September 14, 2021

NUCLEAR NIGHTMARES: The Doomsday Time Capsule

1979 / 90 min


Review by Fluffy the Fearless😽

This documentary hails from a time when the prospect of nuclear war cast an ominous shadow. Not that it isn’t possible today, but back then, many experts - some of whom are interviewed here - believed it was inevitable. Certainly our decades-old stand-off with the dreaded Soviet Union was bound to come to a head, either accidentally or from skirmishes that escalate beyond anyone’s control.

It never happened, of course. For the most part, the Russians’ role as global villains has since been surpassed by more malevolent (and unstable) threats throughout the world.  So today, Nuclear Nightmares is more of a period piece, a speculative look at the potential end result of Cold War paranoia.

Narrated by Peter Ustinov, the film presents several real-world scenarios which could ultimately lead to nuclear brinkmanship, using current-at-the-time tensions between various nations (but mostly the U.S. and the Soviet Union). After each segment, Ustinov assumes the role of a military officer in a bomb shelter, explaining the apocalypse as though it already happened and what led to it. 

Peter enjoys a few belts before doomsday.
Viewed in the context of the time it was made, the film can be quite chilling at times. It presents the subject matter in a detached, objective manner - as do its numerous participants - giving the segments a sense of quiet urgency that wouldn’t be as effective with the usual apocalyptic histrionics. However, when Ustinov isn’t on the screen to serve-up some dramatic heft, the film is often pretty dry. Perhaps just a smidgen of doomsaying jazz-hands would boost our engagement level, especially since nuclear war isn’t really something we wake up worrying about anymore.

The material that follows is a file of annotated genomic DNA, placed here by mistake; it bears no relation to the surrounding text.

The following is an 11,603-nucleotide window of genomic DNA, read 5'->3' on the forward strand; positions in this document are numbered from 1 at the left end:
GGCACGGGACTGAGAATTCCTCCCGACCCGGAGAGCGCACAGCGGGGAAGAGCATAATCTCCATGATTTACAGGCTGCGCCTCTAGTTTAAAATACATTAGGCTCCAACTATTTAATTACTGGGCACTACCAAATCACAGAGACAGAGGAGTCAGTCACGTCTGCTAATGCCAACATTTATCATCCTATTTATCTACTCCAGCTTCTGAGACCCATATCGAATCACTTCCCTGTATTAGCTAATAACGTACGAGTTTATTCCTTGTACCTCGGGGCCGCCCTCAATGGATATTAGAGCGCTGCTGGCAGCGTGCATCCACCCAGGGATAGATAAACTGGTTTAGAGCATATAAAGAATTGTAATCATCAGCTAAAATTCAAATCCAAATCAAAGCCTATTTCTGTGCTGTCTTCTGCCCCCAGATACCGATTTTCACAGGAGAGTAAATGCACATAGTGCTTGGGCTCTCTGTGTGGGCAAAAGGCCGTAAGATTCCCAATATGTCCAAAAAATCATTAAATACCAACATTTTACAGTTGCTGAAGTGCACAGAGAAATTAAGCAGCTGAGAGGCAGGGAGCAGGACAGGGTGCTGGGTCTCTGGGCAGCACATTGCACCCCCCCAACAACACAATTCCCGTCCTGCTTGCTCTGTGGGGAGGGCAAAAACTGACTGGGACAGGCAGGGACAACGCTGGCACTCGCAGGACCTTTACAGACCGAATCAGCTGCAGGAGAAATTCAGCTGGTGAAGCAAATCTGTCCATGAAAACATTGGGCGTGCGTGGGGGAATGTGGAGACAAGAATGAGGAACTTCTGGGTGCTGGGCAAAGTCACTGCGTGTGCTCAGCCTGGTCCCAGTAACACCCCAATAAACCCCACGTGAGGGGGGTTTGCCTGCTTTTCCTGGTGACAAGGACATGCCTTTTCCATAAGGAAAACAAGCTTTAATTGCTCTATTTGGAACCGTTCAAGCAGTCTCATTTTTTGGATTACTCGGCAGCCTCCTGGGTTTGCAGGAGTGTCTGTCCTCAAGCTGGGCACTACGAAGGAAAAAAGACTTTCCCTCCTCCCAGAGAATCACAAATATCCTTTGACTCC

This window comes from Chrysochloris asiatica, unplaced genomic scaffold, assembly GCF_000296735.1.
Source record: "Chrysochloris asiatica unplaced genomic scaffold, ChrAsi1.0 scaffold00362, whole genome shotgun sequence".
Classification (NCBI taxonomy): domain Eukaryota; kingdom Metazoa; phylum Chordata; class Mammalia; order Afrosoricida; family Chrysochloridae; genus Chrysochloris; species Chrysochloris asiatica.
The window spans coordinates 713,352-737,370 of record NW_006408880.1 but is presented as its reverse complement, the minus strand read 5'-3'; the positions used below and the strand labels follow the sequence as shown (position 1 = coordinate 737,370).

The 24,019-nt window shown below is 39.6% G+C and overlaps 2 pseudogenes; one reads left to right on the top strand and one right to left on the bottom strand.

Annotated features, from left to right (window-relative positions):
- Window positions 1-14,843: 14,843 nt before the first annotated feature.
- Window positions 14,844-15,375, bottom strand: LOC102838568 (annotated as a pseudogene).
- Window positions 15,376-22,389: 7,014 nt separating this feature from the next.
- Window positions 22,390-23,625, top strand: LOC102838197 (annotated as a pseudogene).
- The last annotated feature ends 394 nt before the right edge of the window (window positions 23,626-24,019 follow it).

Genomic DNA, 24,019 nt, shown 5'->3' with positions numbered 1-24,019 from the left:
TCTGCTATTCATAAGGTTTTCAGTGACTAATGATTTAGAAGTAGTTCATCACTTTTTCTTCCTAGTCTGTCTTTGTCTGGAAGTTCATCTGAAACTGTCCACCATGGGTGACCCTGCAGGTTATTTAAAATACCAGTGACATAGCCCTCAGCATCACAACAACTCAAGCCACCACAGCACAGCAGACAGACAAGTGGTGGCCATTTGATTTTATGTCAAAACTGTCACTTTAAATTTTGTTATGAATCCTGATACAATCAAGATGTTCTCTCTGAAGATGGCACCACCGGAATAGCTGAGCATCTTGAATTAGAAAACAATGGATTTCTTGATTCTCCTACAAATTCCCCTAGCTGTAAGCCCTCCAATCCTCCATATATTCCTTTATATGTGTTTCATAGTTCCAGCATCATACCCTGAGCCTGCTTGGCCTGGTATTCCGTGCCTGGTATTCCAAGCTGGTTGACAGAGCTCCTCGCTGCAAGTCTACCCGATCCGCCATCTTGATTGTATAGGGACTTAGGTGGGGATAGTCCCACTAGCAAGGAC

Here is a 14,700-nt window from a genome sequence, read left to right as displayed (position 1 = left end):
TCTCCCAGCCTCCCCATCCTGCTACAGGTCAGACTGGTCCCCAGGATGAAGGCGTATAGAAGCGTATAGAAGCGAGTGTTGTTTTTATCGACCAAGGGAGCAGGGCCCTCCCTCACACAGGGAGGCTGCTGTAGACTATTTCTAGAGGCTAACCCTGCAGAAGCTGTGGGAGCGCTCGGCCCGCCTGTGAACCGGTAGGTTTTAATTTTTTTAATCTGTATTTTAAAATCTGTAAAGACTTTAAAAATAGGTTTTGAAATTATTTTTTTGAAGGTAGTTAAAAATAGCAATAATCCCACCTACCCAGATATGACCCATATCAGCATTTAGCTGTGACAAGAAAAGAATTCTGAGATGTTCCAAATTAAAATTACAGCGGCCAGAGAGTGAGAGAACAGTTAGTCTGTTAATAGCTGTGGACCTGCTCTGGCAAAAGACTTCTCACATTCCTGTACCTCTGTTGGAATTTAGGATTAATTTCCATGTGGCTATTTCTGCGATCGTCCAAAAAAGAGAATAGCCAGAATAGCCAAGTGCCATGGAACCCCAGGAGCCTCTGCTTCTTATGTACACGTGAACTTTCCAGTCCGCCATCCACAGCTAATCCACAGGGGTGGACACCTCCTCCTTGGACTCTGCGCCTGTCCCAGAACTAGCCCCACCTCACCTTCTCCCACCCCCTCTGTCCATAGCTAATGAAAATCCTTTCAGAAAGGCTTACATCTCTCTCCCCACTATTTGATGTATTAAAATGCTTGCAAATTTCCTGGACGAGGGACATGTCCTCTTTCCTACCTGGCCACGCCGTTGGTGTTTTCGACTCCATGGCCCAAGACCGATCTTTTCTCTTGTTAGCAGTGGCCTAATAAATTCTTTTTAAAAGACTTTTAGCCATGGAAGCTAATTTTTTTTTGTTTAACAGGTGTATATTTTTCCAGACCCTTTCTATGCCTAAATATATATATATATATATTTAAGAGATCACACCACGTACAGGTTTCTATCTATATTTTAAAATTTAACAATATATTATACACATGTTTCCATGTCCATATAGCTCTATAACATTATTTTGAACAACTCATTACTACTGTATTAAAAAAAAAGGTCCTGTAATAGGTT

Still, watching Nuclear Nightmares today is sort-of like unearthing a time capsule. It’s interesting to see what various experts and strategists once thought awaited humankind. But while we can take comfort in the fact their predictions never came to bear, we shouldn’t dismiss them entirely. Considering there are still a lot of nukes lying dormant in silos & submarines around the world - not all of them in reliable hands - perhaps these guys just got the timeline wrong.



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